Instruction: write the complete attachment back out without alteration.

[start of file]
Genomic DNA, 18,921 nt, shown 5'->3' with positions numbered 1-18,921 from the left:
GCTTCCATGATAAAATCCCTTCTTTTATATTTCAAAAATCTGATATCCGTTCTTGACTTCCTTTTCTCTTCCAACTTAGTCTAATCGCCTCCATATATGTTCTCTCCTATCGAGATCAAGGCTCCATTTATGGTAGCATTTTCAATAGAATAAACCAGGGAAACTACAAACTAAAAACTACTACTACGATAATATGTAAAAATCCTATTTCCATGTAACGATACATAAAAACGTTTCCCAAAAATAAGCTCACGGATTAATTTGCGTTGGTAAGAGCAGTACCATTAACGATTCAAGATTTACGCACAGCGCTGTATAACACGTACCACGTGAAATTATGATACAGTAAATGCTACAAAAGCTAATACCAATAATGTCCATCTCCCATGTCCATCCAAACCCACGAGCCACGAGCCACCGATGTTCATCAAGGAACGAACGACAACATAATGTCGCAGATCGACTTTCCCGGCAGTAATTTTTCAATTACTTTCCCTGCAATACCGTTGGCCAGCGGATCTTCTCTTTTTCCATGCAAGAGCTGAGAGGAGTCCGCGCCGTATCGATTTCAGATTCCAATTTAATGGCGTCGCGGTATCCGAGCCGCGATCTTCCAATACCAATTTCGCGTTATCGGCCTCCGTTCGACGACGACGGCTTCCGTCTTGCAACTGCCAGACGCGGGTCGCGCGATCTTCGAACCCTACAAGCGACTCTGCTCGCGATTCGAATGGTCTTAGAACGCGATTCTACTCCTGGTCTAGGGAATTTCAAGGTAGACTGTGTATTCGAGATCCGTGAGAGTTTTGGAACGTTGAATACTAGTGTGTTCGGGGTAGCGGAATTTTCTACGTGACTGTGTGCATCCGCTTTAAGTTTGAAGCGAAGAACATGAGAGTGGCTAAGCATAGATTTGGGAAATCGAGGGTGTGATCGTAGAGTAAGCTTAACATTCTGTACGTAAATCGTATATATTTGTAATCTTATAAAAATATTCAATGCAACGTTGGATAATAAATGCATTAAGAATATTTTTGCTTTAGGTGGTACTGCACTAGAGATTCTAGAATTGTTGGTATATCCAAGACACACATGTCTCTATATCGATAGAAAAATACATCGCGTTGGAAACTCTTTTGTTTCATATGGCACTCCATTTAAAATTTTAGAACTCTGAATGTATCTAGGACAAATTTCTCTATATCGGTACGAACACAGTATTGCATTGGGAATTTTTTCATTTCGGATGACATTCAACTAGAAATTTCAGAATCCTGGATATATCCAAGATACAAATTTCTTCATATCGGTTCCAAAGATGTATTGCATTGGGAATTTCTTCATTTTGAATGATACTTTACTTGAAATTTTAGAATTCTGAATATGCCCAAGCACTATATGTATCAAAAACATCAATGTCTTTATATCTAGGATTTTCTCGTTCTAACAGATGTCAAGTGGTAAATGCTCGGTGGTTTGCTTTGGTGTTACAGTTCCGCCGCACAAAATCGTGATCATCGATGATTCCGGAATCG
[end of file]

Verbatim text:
Genomic DNA, 18,921 nt, shown 5'->3' with positions numbered 1-18,921 from the left:
GCTTCCATGATAAAATCCCTTCTTTTATATTTCAAAAATCTGATATCCGTTCTTGACTTCCTTTTCTCTTCCAACTTAGTCTAATCGCCTCCATATATGTTCTCTCCTATCGAGATCAAGGCTCCATTTATGGTAGCATTTTCAATAGAATAAACCAGGGAAACTACAAACTAAAAACTACTACTACGATAATATGTAAAAATCCTATTTCCATGTAACGATACATAAAAACGTTTCCCAAAAATAAGCTCACGGATTAATTTGCGTTGGTAAGAGCAGTACCATTAACGATTCAAGATTTACGCACAGCGCTGTATAACACGTACCACGTGAAATTATGATACAGTAAATGCTACAAAAGCTAATACCAATAATGTCCATCTCCCATGTCCATCCAAACCCACGAGCCACGAGCCACCGATGTTCATCAAGGAACGAACGACAACATAATGTCGCAGATCGACTTTCCCGGCAGTAATTTTTCAATTACTTTCCCTGCAATACCGTTGGCCAGCGGATCTTCTCTTTTTCCATGCAAGAGCTGAGAGGAGTCCGCGCCGTATCGATTTCAGATTCCAATTTAATGGCGTCGCGGTATCCGAGCCGCGATCTTCCAATACCAATTTCGCGTTATCGGCCTCCGTTCGACGACGACGGCTTCCGTCTTGCAACTGCCAGACGCGGGTCGCGCGATCTTCGAACCCTACAAGCGACTCTGCTCGCGATTCGAATGGTCTTAGAACGCGATTCTACTCCTGGTCTAGGGAATTTCAAGGTAGACTGTGTATTCGAGATCCGTGAGAGTTTTGGAACGTTGAATACTAGTGTGTTCGGGGTAGCGGAATTTTCTACGTGACTGTGTGCATCCGCTTTAAGTTTGAAGCGAAGAACATGAGAGTGGCTAAGCATAGATTTGGGAAATCGAGGGTGTGATCGTAGAGTAAGCTTAACATTCTGTACGTAAATCGTATATATTTGTAATCTTATAAAAATATTCAATGCAACGTTGGATAATAAATGCATTAAGAATATTTTTGCTTTAGGTGGTACTGCACTAGAGATTCTAGAATTGTTGGTATATCCAAGACACACATGTCTCTATATCGATAGAAAAATACATCGCGTTGGAAACTCTTTTGTTTCATATGGCACTCCATTTAAAATTTTAGAACTCTGAATGTATCTAGGACAAATTTCTCTATATCGGTACGAACACAGTATTGCATTGGGAATTTTTTCATTTCGGATGACATTCAACTAGAAATTTCAGAATCCTGGATATATCCAAGATACAAATTTCTTCATATCGGTTCCAAAGATGTATTGCATTGGGAATTTCTTCATTTTGAATGATACTTTACTTGAAATTTTAGAATTCTGAATATGCCCAAGCACTATATGTATCAAAAACATCAATGTCTTTATATCTAGGATTTTCTCGTTCTAACAGATGTCAAGTGGTAAATGCTCGGTGGTTTGCTTTGGTGTTACAGTTCCGCCGCACAAAATCGTGATCATCGATGATTCCGGAATCG